Red Hook Summer | Review
With his first fictional film since 2008â€™s Miracle at St. Anna, the ever divisive Spike Lee returns with a film he himself personally financed, Red Hook Summer. While it does bear labor of love earmarks, this personal tale that touches on the gentrification of Brooklyn, unfortunately takes an awfully long time to find its voice. With a running time of 130 minutes, the first 90 feel like Lee wants to punish the viewer with a mixture of painfully wooden child actors, and worse, with plenty of unnecessary and wearying church sermons. If youâ€™ve not been to the â€œgood houseâ€ for a while, you might feel like youâ€™ve been held hostage to the word by Spike Lee. But if youâ€™ve the patience, Lee has a rewarding payoff in store for you in the filmâ€™s final fourth that lessens the load of the barrage of nothing thatâ€™s come before.
Silas Royale (debut of Jules Brown), has traveled with his mother from Atlanta to spend the summer with his grandfather, Enoch (Clarke Peters) in the Red Hook projects of Brooklyn, who is the bishop for the local Baptist Church, Lil Peace of Heaven. Well to do in Atlanta, the petulant Silas, aka Flik, dismisses everything around him, recording his surroundings on his iPad 2, an object his grandfather warns him to be careful with around the projects. Itâ€™s made clear that Flikâ€™s mom hasnâ€™t spoken to her father for years and this is the first time Flik has met his grandfather. While this isnâ€™t initially explored, Enoch introduces his grandson to the projects denizens, including a dangerous Blood (Nate Parke), and a young girl named Chazz (Toni Lysaith), whose mother, Sister Sharon (Heather Alicia Simms) has a crush on the bishop. Enoch puts Flik and Chazz to work at the church with the Deacon (a lively Thomas Jefferson Byrd), a gentle alcoholic. But in one compelling and devastating moment, all is revealed about why it is Bishop Enoch no longer speaks with his daughter—and why fled Atlanta for Brooklyn so many years before.
While Flik records the world around us, we see the projects from a privileged (itâ€™s made clear that Flik is a whitewashed character) viewpoint, and perhaps the most intriguing element of the onerous two thirds of the film are how they stack up to Spike Leeâ€™s landscape of urban youth in Do The Right Thing (1989). Though Red Hook Summer is less about race relations than it is about how privilege and class may be the demarcation of the have and have not in todayâ€™s world, the film is really about hypocrisy, and even the establishments promising salvation arenâ€™t entirely to be trusted.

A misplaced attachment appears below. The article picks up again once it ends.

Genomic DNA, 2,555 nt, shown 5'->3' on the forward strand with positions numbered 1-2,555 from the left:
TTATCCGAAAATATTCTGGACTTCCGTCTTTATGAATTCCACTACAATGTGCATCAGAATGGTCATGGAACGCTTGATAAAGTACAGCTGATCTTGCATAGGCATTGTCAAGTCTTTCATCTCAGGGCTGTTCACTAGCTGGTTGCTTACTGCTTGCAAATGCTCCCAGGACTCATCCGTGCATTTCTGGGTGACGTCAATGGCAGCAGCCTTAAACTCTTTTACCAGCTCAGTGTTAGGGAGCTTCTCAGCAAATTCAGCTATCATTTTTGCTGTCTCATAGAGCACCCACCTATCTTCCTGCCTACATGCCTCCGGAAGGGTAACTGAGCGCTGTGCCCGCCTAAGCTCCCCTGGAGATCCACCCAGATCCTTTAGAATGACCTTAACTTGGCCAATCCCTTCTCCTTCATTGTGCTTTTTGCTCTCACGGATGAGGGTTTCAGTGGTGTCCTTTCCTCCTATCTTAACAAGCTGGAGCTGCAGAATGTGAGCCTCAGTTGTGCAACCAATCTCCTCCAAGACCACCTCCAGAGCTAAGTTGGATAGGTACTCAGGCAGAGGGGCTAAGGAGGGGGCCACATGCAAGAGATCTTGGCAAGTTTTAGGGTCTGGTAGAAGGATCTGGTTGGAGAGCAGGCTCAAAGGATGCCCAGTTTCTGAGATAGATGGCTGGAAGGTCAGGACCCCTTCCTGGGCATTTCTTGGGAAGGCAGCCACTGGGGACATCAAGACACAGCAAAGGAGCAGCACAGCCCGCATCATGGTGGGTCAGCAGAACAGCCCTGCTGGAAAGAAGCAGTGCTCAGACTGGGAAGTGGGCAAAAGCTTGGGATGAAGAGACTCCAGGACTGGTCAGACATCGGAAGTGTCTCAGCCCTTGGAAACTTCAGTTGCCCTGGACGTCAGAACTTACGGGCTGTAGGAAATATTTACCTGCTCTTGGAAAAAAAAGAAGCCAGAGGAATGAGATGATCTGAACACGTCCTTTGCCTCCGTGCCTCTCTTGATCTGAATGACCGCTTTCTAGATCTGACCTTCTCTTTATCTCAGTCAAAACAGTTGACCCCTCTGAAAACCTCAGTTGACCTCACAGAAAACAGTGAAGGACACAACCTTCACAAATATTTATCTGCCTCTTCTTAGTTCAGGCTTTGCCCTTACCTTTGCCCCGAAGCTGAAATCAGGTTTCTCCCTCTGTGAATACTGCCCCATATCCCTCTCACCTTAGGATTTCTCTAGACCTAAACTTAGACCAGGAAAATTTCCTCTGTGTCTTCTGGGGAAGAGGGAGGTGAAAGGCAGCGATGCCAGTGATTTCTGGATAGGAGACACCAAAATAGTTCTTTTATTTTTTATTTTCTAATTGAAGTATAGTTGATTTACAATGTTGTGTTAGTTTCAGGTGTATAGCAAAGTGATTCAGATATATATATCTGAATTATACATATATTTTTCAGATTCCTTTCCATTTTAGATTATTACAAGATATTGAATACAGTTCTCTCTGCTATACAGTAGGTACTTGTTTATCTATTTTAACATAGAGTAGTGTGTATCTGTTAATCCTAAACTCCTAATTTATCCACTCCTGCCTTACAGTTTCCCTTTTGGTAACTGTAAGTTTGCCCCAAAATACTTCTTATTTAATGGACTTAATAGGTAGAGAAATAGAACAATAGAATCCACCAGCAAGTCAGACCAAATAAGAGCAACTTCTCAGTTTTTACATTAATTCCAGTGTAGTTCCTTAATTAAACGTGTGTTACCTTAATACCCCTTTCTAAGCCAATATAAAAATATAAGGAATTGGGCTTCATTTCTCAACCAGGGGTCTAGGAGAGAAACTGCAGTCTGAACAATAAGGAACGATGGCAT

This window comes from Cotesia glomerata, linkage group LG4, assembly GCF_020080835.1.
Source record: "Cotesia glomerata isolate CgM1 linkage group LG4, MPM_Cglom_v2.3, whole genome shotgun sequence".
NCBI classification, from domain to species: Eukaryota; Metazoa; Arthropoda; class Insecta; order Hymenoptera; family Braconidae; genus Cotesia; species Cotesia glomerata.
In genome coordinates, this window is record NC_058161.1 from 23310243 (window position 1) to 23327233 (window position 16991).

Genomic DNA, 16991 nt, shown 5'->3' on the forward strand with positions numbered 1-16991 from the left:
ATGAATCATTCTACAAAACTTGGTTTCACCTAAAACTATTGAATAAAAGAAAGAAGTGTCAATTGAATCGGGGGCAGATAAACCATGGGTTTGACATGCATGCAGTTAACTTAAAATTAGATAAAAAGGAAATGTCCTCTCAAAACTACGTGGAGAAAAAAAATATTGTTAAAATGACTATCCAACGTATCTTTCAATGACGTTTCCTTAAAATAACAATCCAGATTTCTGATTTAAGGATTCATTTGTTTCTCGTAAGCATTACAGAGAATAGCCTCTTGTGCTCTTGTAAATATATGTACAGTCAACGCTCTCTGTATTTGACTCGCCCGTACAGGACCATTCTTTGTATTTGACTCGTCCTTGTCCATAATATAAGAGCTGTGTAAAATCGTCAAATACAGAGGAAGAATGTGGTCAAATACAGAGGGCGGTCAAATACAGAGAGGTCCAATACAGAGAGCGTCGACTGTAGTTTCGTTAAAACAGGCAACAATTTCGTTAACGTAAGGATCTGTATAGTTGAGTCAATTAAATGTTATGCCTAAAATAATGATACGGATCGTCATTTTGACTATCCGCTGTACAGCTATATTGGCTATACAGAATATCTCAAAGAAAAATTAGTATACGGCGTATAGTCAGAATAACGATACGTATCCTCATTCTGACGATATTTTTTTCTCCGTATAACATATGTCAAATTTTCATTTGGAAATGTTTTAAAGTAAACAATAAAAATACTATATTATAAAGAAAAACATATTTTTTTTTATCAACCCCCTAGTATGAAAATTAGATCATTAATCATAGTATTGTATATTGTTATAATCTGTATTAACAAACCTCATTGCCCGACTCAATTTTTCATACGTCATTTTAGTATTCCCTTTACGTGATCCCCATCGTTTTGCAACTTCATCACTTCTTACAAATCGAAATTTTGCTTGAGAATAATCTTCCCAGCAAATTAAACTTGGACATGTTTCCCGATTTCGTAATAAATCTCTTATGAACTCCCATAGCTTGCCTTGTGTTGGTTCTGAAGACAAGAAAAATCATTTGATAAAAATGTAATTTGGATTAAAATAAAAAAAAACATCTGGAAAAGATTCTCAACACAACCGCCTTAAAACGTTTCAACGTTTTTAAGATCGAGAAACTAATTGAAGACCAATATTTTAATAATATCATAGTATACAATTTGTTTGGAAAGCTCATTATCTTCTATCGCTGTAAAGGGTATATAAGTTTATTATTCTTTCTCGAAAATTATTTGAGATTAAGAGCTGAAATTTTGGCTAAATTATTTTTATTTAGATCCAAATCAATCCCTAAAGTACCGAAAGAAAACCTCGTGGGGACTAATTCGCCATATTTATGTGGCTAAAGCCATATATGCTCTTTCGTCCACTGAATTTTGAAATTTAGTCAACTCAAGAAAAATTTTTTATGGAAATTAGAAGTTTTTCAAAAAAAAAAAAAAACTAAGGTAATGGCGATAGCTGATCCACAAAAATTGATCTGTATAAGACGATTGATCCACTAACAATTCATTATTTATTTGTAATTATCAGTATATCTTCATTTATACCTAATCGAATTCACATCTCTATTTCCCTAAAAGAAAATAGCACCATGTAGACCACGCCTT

In one excellent scene, Heather Alicia Simms has a conversation with Clarke Peters about how it takes a lot more than God to raise children, as sheâ€™s determined to raise her youngest as an involved parent after losing the eldest to AIDS. But as a whole, the fiery and passionate performance of Clarke Peters is reason enough to see this film. Itâ€™s a pity that the two child leads, Jules Brown and Toni Lysaith, are wooden and amateurish, particularly in scenes just between them (and one wonders if the insistent background music is meant to distract us from them), but Thomas Jefferson Byrd (who also gave a compelling performance as a baddy in Leeâ€™s Clockers, 1995) lightens the load as well.
Lee manages to have put together an excellent soundtrack for the film, culminating in the perfectly used â€œWant You to Knowâ€ by the Freelance Hellraisers at the filmâ€™s end. However, the film could have benefited from a three quarters of an hour trim. Be patientâ€”Lee is not simply giving us a sermon because weâ€™re captive in the theater (an obvious poke at Tyler Perryâ€™s work discreetly peeks out of the background in the form of a poster), but he definitely has something to say, and youâ€™ll be listening by the end.
Reviewed on January 23 at the 2012 Sundance Film Festival â€“ PREMIERES Programme.